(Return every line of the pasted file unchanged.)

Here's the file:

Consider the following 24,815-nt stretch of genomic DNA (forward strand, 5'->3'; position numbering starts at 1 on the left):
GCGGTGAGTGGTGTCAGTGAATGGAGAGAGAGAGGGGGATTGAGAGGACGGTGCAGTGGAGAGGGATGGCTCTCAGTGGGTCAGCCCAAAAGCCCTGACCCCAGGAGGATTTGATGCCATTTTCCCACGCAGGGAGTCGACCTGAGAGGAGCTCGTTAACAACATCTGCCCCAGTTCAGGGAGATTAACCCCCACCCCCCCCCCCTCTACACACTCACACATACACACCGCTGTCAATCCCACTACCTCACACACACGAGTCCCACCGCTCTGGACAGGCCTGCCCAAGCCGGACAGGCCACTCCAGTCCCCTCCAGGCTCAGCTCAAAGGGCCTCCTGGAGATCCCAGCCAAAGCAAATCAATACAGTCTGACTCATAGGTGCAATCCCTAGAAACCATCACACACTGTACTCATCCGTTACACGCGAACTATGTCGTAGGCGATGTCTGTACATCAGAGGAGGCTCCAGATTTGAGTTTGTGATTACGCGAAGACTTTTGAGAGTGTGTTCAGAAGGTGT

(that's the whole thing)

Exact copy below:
Consider the following 24,815-nt stretch of genomic DNA (forward strand, 5'->3'; position numbering starts at 1 on the left):
GCGGTGAGTGGTGTCAGTGAATGGAGAGAGAGAGGGGGATTGAGAGGACGGTGCAGTGGAGAGGGATGGCTCTCAGTGGGTCAGCCCAAAAGCCCTGACCCCAGGAGGATTTGATGCCATTTTCCCACGCAGGGAGTCGACCTGAGAGGAGCTCGTTAACAACATCTGCCCCAGTTCAGGGAGATTAACCCCCACCCCCCCCCCCTCTACACACTCACACATACACACCGCTGTCAATCCCACTACCTCACACACACGAGTCCCACCGCTCTGGACAGGCCTGCCCAAGCCGGACAGGCCACTCCAGTCCCCTCCAGGCTCAGCTCAAAGGGCCTCCTGGAGATCCCAGCCAAAGCAAATCAATACAGTCTGACTCATAGGTGCAATCCCTAGAAACCATCACACACTGTACTCATCCGTTACACGCGAACTATGTCGTAGGCGATGTCTGTACATCAGAGGAGGCTCCAGATTTGAGTTTGTGATTACGCGAAGACTTTTGAGAGTGTGTTCAGAAGGTGT